Schizophrenia finding could lead to therapy

New research at the University of British Columbia on the role of visual processing in schizophrenia could open the door to earlier diagnosis of the illness and potential therapies.

“(Schizophrenics) may have difficulty with the simplest tasks like crossing the street safely, reading a map or using the correct change on the bus,” said Miriam Spering, lead author of a recent article in the Journal of Neuroscience.

“It occurred to me that many of those problems may be visual.”

Many patients struggle with simple visual tasks such as tracking a moving object in a video game and predicting its movements compared with normal subjects tested by Spering. “What we found was a bit of a surprise,” she said.

Impaired eye movement long known to be associated with the illness is not sufficient to explain the difference in performance.

Much of what we see is “constructed” by the brain, which integrates visual information from the eyes with a predictive image generated by the brain to confirm visual information, fill in gaps and process the motion of objects, she explained.

When schizophrenics fail to integrate the two images and the information in the brain conflicts with eye movements, their world is neither stable nor predictable.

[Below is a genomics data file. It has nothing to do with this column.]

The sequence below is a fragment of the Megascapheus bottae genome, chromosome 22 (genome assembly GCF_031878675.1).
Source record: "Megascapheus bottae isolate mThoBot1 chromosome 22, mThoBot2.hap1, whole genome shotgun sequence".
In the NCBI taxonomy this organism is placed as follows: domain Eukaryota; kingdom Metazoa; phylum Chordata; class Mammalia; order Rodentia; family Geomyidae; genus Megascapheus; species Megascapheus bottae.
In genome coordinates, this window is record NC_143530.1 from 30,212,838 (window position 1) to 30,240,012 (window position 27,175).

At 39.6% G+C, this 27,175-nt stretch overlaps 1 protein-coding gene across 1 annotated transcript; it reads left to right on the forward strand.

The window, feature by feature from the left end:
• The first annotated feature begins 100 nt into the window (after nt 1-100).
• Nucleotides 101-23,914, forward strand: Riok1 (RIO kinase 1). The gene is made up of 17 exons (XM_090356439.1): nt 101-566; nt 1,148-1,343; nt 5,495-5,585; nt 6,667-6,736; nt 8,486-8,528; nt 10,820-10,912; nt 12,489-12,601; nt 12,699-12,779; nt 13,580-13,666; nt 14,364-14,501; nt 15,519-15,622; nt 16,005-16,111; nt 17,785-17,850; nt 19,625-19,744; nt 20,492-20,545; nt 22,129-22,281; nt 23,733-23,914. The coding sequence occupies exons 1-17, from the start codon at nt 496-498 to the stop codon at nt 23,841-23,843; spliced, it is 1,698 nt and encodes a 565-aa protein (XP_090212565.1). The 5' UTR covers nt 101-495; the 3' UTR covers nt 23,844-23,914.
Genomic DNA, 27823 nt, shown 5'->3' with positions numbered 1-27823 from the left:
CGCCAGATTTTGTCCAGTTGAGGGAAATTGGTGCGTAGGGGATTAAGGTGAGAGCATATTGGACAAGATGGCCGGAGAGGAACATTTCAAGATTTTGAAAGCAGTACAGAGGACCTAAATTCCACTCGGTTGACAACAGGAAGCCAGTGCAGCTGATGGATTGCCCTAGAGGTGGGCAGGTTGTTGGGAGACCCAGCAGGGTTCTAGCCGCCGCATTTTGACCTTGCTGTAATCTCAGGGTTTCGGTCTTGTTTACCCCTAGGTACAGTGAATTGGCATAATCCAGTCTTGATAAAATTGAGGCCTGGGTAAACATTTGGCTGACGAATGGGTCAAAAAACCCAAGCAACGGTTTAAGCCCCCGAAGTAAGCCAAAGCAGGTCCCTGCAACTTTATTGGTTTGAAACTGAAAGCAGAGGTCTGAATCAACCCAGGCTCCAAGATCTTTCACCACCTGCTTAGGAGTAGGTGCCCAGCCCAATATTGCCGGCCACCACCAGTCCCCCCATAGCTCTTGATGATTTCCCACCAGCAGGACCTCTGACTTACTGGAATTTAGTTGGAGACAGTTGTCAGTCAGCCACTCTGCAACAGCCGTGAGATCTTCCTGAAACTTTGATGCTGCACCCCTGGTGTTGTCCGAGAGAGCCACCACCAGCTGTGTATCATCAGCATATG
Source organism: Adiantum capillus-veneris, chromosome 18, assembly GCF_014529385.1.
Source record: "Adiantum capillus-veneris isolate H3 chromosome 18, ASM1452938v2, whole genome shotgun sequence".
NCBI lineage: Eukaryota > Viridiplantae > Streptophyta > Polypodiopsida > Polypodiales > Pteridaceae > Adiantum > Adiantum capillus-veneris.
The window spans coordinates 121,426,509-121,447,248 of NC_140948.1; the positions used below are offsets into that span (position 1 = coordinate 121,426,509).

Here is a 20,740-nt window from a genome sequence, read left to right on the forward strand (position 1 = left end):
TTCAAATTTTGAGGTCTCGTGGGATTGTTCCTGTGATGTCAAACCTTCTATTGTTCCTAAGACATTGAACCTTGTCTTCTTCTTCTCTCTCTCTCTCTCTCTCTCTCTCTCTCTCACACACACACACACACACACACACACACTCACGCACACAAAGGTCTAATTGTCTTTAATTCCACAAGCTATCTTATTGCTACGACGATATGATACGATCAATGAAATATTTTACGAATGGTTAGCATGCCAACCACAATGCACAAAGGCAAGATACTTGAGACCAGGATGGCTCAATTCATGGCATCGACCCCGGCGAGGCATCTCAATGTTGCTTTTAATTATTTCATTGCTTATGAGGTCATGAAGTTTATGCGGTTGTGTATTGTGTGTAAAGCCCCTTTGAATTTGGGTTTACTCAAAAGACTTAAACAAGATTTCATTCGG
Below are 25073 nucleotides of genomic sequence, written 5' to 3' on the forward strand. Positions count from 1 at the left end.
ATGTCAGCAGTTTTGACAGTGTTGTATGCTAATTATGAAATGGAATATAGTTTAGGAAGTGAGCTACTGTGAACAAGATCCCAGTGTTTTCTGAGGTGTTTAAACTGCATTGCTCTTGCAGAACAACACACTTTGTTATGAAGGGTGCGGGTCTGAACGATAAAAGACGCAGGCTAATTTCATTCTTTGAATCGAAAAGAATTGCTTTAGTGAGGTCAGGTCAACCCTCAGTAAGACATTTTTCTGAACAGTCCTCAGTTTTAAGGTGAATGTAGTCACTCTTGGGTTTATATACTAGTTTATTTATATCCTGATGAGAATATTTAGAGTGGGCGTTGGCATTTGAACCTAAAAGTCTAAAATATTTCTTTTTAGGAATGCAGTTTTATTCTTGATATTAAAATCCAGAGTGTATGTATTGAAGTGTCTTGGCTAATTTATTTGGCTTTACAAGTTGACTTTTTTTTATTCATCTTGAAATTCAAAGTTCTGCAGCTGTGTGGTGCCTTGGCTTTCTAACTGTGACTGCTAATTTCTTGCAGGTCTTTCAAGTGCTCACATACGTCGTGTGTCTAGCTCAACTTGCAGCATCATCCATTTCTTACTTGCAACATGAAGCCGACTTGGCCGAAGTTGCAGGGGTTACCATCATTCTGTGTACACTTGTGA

Spering is optimistic that her finding will lead to a therapy to alleviate visual symptoms of schizophrenia.

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I always associated the problems people with schizophrenia have in completing tasks as being associated with the cognitive aspects of the disease. If those with schizophrenia had problems visually, many individuals with the mental disease would not be driving a car. I have been in a support group and I have encountered schizophrenics with more serious forms of the disease who drive a car.

Perhaps it has something to do with racing thoughts or even voices and other stimuli. No one can concentrate on something if they are being distracted by something else. I

I do drive and have a job. I can’t drive in the thick of rush hour, but I can adjust my work hours so I’m not in the thick of it. I do remember having the hardest time when my head circus first came to town and took all my attention. It was very hard to ignore the pulsating vision, the voices, the racing thoughts, the sore muscles from the meds, the thought interuption, the fear that everyone could hear what I was thinking, the paranoia, the delusions,…

Reading a map was the least of my worries when I was first crumbling. Now that I’m older and stabilized, many of these simple tasks have come back to me. I’m always happy to hear of new treatments and new approaches. We’ll get better everyday.